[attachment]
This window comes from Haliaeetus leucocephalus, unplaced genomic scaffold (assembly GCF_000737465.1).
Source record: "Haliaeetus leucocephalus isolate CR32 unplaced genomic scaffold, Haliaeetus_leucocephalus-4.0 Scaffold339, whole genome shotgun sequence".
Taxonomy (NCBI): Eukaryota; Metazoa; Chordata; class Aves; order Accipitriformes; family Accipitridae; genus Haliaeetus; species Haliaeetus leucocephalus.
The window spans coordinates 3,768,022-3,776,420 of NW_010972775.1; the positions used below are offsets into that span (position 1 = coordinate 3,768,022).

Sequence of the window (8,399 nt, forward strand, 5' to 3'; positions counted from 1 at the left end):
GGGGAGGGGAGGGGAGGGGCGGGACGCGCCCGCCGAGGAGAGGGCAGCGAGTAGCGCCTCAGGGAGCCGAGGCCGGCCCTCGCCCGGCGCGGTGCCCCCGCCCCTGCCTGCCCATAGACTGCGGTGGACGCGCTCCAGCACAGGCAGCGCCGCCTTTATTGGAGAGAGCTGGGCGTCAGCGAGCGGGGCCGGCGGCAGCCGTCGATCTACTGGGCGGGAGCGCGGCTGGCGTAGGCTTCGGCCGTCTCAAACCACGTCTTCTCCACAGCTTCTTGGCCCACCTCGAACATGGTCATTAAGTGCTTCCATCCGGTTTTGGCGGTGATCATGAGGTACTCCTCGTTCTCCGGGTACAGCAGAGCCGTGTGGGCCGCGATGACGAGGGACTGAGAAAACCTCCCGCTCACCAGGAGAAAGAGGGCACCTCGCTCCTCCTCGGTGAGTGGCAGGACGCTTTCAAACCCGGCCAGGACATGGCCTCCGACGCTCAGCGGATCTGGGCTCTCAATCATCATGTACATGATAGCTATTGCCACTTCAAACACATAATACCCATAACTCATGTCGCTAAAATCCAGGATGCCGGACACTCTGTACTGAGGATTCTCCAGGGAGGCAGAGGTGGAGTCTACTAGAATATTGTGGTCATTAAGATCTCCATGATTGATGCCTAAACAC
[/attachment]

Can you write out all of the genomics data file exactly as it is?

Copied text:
This window comes from Haliaeetus leucocephalus, unplaced genomic scaffold (assembly GCF_000737465.1).
Source record: "Haliaeetus leucocephalus isolate CR32 unplaced genomic scaffold, Haliaeetus_leucocephalus-4.0 Scaffold339, whole genome shotgun sequence".
Taxonomy (NCBI): Eukaryota; Metazoa; Chordata; class Aves; order Accipitriformes; family Accipitridae; genus Haliaeetus; species Haliaeetus leucocephalus.
The window spans coordinates 3,768,022-3,776,420 of NW_010972775.1; the positions used below are offsets into that span (position 1 = coordinate 3,768,022).

Sequence of the window (8,399 nt, forward strand, 5' to 3'; positions counted from 1 at the left end):
GGGGAGGGGAGGGGAGGGGCGGGACGCGCCCGCCGAGGAGAGGGCAGCGAGTAGCGCCTCAGGGAGCCGAGGCCGGCCCTCGCCCGGCGCGGTGCCCCCGCCCCTGCCTGCCCATAGACTGCGGTGGACGCGCTCCAGCACAGGCAGCGCCGCCTTTATTGGAGAGAGCTGGGCGTCAGCGAGCGGGGCCGGCGGCAGCCGTCGATCTACTGGGCGGGAGCGCGGCTGGCGTAGGCTTCGGCCGTCTCAAACCACGTCTTCTCCACAGCTTCTTGGCCCACCTCGAACATGGTCATTAAGTGCTTCCATCCGGTTTTGGCGGTGATCATGAGGTACTCCTCGTTCTCCGGGTACAGCAGAGCCGTGTGGGCCGCGATGACGAGGGACTGAGAAAACCTCCCGCTCACCAGGAGAAAGAGGGCACCTCGCTCCTCCTCGGTGAGTGGCAGGACGCTTTCAAACCCGGCCAGGACATGGCCTCCGACGCTCAGCGGATCTGGGCTCTCAATCATCATGTACATGATAGCTATTGCCACTTCAAACACATAATACCCATAACTCATGTCGCTAAAATCCAGGATGCCGGACACTCTGTACTGAGGATTCTCCAGGGAGGCAGAGGTGGAGTCTACTAGAATATTGTGGTCATTAAGATCTCCATGATTGATGCCTAAACAC